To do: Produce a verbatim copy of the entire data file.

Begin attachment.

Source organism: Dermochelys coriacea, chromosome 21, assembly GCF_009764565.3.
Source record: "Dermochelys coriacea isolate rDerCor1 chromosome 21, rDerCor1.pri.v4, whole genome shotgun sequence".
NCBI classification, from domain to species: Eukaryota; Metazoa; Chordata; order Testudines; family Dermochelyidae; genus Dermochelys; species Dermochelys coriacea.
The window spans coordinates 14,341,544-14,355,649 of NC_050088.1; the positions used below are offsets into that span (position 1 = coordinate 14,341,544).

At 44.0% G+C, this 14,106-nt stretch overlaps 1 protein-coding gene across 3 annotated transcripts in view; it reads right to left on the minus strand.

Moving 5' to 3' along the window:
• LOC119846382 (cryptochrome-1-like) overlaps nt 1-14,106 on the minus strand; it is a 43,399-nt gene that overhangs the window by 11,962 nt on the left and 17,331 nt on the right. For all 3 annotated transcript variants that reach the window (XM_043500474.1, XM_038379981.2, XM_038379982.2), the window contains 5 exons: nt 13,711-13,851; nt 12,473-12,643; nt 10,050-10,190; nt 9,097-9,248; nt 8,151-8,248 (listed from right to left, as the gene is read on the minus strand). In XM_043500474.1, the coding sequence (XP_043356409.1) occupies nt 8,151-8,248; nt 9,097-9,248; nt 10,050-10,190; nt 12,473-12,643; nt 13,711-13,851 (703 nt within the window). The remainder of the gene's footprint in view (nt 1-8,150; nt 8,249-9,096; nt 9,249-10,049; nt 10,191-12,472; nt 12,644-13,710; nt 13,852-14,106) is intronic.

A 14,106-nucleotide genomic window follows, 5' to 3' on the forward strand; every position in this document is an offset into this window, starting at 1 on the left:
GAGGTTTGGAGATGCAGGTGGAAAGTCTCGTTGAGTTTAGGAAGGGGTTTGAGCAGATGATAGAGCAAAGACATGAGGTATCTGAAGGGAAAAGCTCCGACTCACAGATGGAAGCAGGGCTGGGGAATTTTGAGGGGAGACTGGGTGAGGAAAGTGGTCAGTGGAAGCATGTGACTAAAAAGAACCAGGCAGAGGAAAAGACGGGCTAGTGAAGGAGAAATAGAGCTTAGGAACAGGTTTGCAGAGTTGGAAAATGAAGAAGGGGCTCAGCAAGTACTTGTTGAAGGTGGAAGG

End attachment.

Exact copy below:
Source organism: Dermochelys coriacea, chromosome 21, assembly GCF_009764565.3.
Source record: "Dermochelys coriacea isolate rDerCor1 chromosome 21, rDerCor1.pri.v4, whole genome shotgun sequence".
NCBI classification, from domain to species: Eukaryota; Metazoa; Chordata; order Testudines; family Dermochelyidae; genus Dermochelys; species Dermochelys coriacea.
The window spans coordinates 14,341,544-14,355,649 of NC_050088.1; the positions used below are offsets into that span (position 1 = coordinate 14,341,544).

At 44.0% G+C, this 14,106-nt stretch overlaps 1 protein-coding gene across 3 annotated transcripts in view; it reads right to left on the minus strand.

Moving 5' to 3' along the window:
• LOC119846382 (cryptochrome-1-like) overlaps nt 1-14,106 on the minus strand; it is a 43,399-nt gene that overhangs the window by 11,962 nt on the left and 17,331 nt on the right. For all 3 annotated transcript variants that reach the window (XM_043500474.1, XM_038379981.2, XM_038379982.2), the window contains 5 exons: nt 13,711-13,851; nt 12,473-12,643; nt 10,050-10,190; nt 9,097-9,248; nt 8,151-8,248 (listed from right to left, as the gene is read on the minus strand). In XM_043500474.1, the coding sequence (XP_043356409.1) occupies nt 8,151-8,248; nt 9,097-9,248; nt 10,050-10,190; nt 12,473-12,643; nt 13,711-13,851 (703 nt within the window). The remainder of the gene's footprint in view (nt 1-8,150; nt 8,249-9,096; nt 9,249-10,049; nt 10,191-12,472; nt 12,644-13,710; nt 13,852-14,106) is intronic.

A 14,106-nucleotide genomic window follows, 5' to 3' on the forward strand; every position in this document is an offset into this window, starting at 1 on the left:
GAGGTTTGGAGATGCAGGTGGAAAGTCTCGTTGAGTTTAGGAAGGGGTTTGAGCAGATGATAGAGCAAAGACATGAGGTATCTGAAGGGAAAAGCTCCGACTCACAGATGGAAGCAGGGCTGGGGAATTTTGAGGGGAGACTGGGTGAGGAAAGTGGTCAGTGGAAGCATGTGACTAAAAAGAACCAGGCAGAGGAAAAGACGGGCTAGTGAAGGAGAAATAGAGCTTAGGAACAGGTTTGCAGAGTTGGAAAATGAAGAAGGGGCTCAGCAAGTACTTGTTGAAGGTGGAAGG